This is again an easy one:

Is it possible to replace a demissionary cabinet by another? The starting point is that the States ought to have the final say in this discussion. It also went like this in Curacao where the demissionary Schotte Cabinet was replaced by the demissionary Betrian interim-cabinet. So a demissionary cabinet can be forced to resign. It is important to establish that the cabinet is demissionary, but not the States and the States will not become demissionary either when the States are dissolved. After all, the dissolution only becomes effective on the date on which the newly elected States assemble.

And this one is also easy:

The (second) Deputy Chairman of the States of St. Maarten prevented a new Chairman of the States and two Vice-Chairmen being elected. We also experienced something similar in 2012 in Curacao when the (then) Chairman of the States Asjes suspended the States assembly for an indefinite period of time. The (Deputy-)Chairman of the States is not entitled, but has the obligation to chair the sessions of the States. The solution here is an application for a(n) (emergency) session. If that application is not honored, the respective members of the States, just as in Curacao at the time, can convene a meeting themselves and if necessary have this take place outside the regular assembly hall. If the Chairman closes the meeting against the wishes of the majority of the States, it is after all no more than natural that this majority ignores this closure and continues the meeting under a different chairmanship.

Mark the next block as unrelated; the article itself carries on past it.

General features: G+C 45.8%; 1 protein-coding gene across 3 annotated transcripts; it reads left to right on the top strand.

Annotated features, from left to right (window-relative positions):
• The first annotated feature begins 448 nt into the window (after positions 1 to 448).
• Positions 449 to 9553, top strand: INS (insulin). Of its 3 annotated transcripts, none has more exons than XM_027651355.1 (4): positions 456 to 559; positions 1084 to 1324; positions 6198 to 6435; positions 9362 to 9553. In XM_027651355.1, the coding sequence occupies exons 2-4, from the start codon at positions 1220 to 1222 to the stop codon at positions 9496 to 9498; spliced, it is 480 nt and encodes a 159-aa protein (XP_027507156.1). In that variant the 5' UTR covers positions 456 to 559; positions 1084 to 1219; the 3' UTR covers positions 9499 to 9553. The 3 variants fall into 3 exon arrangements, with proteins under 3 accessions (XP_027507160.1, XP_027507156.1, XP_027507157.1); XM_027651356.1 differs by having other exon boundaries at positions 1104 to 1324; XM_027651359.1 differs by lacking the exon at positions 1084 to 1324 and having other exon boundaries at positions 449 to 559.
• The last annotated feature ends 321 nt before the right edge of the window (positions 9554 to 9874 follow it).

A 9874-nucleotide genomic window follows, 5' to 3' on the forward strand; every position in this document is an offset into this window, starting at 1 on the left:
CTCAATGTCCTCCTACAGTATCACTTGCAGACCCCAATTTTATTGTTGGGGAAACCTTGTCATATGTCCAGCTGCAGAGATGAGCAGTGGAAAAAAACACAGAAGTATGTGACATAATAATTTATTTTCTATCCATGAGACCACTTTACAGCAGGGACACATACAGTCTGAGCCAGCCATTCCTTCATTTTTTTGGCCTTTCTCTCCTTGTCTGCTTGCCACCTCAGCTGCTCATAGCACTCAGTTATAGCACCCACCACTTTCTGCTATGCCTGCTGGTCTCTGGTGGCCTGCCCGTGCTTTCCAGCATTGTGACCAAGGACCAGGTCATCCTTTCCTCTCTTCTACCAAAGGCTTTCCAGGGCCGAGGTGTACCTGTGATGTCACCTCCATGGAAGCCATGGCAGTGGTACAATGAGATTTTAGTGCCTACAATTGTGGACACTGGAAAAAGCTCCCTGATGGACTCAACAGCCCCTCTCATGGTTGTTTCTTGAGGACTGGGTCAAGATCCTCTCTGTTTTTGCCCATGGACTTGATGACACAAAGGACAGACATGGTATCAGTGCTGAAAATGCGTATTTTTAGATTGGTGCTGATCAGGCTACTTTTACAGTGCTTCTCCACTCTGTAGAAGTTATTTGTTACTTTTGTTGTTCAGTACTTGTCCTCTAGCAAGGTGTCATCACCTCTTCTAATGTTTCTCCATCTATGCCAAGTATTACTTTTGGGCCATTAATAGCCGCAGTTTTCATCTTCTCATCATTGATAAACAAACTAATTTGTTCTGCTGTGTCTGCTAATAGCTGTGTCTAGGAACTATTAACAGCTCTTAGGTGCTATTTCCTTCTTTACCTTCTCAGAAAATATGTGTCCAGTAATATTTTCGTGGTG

Constitutional law is a fascinating and exciting subject!

Karel Frielink
(Attorney/Lawyer, Partner)

(20 October 2015)

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{Previously posted in Dutch on 14 October 2015}

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Ps (16 October 2015)

The second Vice President of Parliament Hon. Cornelius de Weever, on Thursday, 15th October, has sent a letter to the Members of Parliament (MPs) requesting additional information with respect to a convocation for an urgent meeting of the House of Parliament.

The letter reads as follows:

I have taken note of your Convocation for an urgent meeting of Parliament and hereby request that you provide the Chairman of Parliament with further information regarding the urgency of and reason for the meeting.

Notice is also taken of the fact that the meeting is scheduled for 6.00pm. Please explain the reason why the meeting is scheduled for such an uncommon and late hour. Given the current safety and security challenges I am cancelling this meeting.

I herewith request you to submit your request for an urgent meeting within our normal working hours and it will be convened within 4×24 hours, according to the Rules of Order. Awaiting your soonest response.

However, the coalition ignored this and continued with its meeting that had the majority of MPs present – eight of the 15, and Sarah Wescot-Williams was elected new Parliament Chair in spite of De Weever’s cancellation….